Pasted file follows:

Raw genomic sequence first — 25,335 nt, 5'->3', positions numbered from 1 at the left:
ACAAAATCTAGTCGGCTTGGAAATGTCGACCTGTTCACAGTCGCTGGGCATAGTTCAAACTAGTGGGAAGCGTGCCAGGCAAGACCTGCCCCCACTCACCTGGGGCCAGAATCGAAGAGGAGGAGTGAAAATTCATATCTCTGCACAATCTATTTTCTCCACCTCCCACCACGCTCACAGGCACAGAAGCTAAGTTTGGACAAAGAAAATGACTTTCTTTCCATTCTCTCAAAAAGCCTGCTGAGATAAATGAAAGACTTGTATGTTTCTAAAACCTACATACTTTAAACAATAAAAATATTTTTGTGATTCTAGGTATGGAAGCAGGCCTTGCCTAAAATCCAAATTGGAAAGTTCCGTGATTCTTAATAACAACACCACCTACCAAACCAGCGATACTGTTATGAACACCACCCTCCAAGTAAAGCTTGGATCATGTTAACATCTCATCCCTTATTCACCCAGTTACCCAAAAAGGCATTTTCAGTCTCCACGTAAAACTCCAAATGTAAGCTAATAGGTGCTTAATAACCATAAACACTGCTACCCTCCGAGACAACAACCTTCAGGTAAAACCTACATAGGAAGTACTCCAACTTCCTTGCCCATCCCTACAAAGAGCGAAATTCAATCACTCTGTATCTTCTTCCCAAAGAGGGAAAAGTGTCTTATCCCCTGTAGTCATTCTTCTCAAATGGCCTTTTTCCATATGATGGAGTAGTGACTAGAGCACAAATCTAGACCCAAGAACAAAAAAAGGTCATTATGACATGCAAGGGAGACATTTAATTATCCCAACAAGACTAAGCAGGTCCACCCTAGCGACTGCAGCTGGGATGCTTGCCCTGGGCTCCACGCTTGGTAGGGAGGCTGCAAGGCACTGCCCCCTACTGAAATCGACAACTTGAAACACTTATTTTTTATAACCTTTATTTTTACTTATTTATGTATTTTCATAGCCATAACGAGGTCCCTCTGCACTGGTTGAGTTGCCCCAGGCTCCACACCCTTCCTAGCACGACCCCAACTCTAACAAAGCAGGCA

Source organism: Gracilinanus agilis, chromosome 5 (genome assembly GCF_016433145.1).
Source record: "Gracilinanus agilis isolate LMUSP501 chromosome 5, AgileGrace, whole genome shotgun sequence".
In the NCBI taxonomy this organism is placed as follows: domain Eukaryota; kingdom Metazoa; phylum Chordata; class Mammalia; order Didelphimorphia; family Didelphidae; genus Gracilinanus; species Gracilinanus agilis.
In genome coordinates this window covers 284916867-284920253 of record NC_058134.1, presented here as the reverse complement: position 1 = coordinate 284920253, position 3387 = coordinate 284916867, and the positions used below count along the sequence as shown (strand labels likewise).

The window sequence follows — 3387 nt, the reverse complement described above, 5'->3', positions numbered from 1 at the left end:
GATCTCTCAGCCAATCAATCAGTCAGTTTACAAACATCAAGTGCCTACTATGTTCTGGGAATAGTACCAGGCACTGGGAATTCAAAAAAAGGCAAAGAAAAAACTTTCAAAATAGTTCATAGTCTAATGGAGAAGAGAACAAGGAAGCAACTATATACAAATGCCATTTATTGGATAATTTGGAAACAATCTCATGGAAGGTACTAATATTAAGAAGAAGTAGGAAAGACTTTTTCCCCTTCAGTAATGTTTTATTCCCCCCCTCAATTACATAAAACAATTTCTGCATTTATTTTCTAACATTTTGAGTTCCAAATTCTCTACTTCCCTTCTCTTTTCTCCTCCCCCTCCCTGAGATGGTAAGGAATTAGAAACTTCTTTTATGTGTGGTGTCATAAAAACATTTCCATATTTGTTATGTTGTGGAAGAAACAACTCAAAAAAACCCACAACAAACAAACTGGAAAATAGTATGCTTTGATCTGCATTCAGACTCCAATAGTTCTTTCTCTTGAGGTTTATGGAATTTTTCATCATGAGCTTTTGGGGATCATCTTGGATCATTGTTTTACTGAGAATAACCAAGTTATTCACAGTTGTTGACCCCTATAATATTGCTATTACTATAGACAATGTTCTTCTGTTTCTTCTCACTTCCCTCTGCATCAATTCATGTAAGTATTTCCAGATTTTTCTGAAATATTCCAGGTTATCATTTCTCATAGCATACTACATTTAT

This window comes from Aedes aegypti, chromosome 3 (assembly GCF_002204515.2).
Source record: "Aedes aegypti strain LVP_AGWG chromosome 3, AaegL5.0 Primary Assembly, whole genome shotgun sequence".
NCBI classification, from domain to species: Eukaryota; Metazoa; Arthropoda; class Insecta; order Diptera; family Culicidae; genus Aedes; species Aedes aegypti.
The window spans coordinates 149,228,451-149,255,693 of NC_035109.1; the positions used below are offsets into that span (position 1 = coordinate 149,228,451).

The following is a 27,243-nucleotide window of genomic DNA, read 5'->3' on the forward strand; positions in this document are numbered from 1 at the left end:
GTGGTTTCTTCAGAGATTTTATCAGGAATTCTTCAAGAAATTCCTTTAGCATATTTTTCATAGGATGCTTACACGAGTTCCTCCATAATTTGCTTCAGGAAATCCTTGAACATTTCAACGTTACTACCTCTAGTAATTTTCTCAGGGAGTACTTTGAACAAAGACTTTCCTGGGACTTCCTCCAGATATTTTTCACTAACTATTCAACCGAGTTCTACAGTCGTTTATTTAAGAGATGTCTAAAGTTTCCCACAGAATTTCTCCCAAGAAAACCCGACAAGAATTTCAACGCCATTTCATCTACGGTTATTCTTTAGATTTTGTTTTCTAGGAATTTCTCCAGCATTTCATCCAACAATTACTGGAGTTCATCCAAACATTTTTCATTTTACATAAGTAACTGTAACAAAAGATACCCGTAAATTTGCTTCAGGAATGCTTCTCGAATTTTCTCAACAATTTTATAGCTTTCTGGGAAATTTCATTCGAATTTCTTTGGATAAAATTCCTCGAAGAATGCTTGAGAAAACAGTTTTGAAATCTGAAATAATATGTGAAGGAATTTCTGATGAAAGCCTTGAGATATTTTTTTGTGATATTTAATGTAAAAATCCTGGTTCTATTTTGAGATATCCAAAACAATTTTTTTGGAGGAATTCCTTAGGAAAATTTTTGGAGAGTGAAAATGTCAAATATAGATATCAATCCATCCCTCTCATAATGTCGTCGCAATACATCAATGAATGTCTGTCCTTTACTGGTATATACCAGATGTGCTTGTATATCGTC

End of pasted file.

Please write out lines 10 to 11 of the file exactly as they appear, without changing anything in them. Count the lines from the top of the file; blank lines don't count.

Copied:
Source record: "Aedes aegypti strain LVP_AGWG chromosome 3, AaegL5.0 Primary Assembly, whole genome shotgun sequence".
NCBI classification, from domain to species: Eukaryota; Metazoa; Arthropoda; class Insecta; order Diptera; family Culicidae; genus Aedes; species Aedes aegypti.